It’s becoming a unifying cause in turbulent times: The ranks of artists voicing concerns about YouTube’s impact on musicians now includes a pop princess, a legendary rock band and a Beatle. (The full list of 186 artists can be found here.)
On Monday, Taylor Swift, U2 and Paul McCartney lent their collective voices to the recent uproar over YouTube’s practices. Just last week, Trent Reznor and Patrick Carney of the Black Keys spoke out about the video site’s treatment of aspiring and established artists. Previously, David Byrne of the Talking Heads and Radiohead’s Thom Yorke railed against the website.
But it turns out the real focus of their anger, and that of more than 175 other artists, isn’t YouTube directly but the Digital Millennium Copyright Act. In an open letter published Tuesday morning in Politico and The Hill newspapers in Washington, DC, 180 musicians are calling on Congress to rewrite the laws governing online media practices and protections, saying the DMCA “threaten(s) the continued viability of songwriters and record artists to survive,” according to snippets of the letter published by Billboard and Recode Monday. The letter, interestingly, is also signed by representatives of Universal Music, Sony Music and Warner Music.
The DMCA set out to try and help establish laws for protecting the way the internet uses materials uploaded by artists. That sounds all well and good and fine, but it’s also given us some pretty fascinating lawsuits, including the now-infamous “Dancing Baby” case featuring a cute toddler rocking out to less than 30 seconds of Prince’s “Let’s Go Crazy.”
“In short, musicians and companies that own music are complaining that Google’s video site doesn’t give them enough money for the use of their music, and that YouTube doesn’t give them a real choice about whether and how their music is used,” Recode explains. “YouTube argues that it generates billions for the music industry (and that pirate sites don’t pay bupkis) and that it has created sophisticated tools that make it easy for music owners to control their works.”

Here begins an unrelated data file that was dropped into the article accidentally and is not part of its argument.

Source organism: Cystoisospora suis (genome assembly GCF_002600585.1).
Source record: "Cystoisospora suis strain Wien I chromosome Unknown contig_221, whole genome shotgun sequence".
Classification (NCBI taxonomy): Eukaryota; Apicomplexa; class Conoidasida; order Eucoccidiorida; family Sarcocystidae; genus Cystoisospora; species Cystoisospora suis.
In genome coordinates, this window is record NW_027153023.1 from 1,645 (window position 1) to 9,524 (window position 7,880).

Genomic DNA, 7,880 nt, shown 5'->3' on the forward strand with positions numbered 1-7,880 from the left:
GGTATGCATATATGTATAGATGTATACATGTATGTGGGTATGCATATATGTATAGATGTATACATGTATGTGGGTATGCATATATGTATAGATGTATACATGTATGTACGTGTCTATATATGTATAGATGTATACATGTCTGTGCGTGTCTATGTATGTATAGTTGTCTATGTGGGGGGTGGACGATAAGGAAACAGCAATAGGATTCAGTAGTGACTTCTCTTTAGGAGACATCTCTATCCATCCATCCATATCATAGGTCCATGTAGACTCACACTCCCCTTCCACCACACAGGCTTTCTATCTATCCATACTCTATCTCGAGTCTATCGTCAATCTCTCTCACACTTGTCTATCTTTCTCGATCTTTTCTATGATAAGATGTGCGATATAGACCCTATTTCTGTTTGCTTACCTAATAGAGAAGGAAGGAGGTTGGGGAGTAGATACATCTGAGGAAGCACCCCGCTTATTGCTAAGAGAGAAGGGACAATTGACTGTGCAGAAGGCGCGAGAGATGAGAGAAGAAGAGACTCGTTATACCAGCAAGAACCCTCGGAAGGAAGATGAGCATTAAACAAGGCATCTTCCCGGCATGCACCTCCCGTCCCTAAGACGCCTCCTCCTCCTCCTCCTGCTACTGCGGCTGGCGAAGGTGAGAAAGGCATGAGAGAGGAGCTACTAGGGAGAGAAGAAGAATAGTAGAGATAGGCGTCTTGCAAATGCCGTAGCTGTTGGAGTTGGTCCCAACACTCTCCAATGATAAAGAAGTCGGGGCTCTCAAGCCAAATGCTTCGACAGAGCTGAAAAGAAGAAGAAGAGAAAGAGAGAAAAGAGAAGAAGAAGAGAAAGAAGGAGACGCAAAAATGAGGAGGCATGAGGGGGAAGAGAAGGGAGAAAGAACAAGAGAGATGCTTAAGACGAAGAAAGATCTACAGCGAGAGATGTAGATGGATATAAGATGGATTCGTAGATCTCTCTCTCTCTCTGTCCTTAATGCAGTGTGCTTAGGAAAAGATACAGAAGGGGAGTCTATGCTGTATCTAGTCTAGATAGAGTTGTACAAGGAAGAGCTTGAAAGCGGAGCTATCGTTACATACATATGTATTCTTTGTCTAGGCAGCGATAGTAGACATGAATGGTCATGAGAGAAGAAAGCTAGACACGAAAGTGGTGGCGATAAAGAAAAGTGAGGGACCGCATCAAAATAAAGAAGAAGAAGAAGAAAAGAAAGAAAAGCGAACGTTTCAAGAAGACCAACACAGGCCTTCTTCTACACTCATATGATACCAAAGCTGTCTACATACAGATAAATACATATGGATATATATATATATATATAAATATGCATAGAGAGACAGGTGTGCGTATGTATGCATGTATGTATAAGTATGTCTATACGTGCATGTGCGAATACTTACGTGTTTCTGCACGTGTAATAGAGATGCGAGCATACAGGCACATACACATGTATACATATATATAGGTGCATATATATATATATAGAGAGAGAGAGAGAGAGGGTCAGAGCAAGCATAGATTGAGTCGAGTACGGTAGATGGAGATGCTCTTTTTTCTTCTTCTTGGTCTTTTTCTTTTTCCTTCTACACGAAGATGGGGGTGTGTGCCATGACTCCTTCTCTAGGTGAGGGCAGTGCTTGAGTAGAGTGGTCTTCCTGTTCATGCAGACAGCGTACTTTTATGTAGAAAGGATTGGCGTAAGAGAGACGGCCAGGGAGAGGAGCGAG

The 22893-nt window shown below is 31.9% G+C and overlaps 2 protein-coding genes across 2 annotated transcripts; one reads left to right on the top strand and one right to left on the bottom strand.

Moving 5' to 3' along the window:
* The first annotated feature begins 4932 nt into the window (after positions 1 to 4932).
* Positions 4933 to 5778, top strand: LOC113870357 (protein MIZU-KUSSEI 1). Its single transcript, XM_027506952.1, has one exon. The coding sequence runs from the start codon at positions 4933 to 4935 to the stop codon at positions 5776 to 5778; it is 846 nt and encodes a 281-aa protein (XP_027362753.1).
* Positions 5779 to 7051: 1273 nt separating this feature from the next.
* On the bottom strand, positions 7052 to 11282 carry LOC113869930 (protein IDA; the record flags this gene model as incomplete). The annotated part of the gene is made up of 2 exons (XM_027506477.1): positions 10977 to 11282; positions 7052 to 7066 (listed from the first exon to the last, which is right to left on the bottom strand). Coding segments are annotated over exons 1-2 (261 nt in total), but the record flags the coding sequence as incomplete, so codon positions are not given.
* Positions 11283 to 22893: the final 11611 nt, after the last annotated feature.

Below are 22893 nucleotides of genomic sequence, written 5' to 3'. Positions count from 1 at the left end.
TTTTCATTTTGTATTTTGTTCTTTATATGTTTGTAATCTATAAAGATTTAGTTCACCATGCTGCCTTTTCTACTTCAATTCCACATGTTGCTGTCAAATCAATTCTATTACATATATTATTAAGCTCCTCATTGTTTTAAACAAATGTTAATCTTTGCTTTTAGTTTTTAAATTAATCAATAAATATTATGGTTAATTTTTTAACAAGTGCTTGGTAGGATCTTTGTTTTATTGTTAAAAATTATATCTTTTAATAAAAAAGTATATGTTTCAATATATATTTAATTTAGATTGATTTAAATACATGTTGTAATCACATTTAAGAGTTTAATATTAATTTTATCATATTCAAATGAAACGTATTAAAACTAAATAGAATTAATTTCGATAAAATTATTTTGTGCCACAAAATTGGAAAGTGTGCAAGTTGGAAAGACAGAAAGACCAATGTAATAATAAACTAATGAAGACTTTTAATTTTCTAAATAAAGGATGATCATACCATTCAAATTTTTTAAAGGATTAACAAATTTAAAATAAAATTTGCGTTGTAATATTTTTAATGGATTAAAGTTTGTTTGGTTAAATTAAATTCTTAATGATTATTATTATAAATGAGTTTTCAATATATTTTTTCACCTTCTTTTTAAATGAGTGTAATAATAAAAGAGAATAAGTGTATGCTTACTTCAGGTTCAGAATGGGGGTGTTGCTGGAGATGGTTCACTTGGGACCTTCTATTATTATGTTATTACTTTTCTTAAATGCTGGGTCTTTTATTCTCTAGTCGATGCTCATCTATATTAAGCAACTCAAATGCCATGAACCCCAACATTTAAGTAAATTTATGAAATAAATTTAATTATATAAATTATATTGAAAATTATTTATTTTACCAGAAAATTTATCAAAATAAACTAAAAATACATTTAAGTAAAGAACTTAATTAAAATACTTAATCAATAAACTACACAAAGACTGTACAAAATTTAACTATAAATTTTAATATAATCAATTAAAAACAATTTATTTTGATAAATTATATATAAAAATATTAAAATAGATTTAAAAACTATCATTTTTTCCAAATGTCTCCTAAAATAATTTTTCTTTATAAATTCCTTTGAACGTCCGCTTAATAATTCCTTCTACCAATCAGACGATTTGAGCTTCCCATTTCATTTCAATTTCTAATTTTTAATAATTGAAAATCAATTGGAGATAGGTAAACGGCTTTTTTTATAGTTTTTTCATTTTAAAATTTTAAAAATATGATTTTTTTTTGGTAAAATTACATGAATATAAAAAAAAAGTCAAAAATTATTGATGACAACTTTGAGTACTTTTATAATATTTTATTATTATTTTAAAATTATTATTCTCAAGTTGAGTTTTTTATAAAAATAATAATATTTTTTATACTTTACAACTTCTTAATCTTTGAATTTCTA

As for the timing? “All of the big music labels are in discussions to renew their licensing deals with YouTube,” the website notes.
Other artists signing their name to the letter include Vince Staples, Kings of Leon, Carole King, Billy Joel and Vince Gill, among others. It’s this newly organized cluster of stars and recording labels that might change the conversation, manager Irving Azoff tells Recode writer Peter Kafka.
“If you (are) one of the big labels, and you continue to do business with YouTube the way you currently have, that’s a bad sign for all the people that signed the letter,” he said. “I would be shocked, after supporting all these artists in a letter to Congress, (if) these big labels would turn around and make voluntary extensions to YouTube.”
Others are saying this was a bad idea from the start.
In a piece for Fortune, Jeff John Roberts writes that YouTube uses its sophisticated tools to “not only allow the music industry to zap unauthorized videos but, if they choose, to insert ads to make money off them instead.
“While YouTube and sites like it certainly did attract users by playing fast and loose with copyright, that was years ago, and there’s no evidence they’re doing so today,” Roberts says. “Swift and her friends can argue YouTube should pay more money to artists, and no doubt some will agree. But that’s a business issue, not a legal one.”
The truth is, the music industry hasn’t yet transitioned from a market based on physical media into one that can incorporate and make sustainable money from all the ways in which music is purchased and consumed, he says. If the DMCA were wiped from existence tomorrow, “it’s unlikely the result would be more money for artists. Instead, it would mean a morass of lawsuits and licensing fees, and more consumers turning to overseas piracy sites.”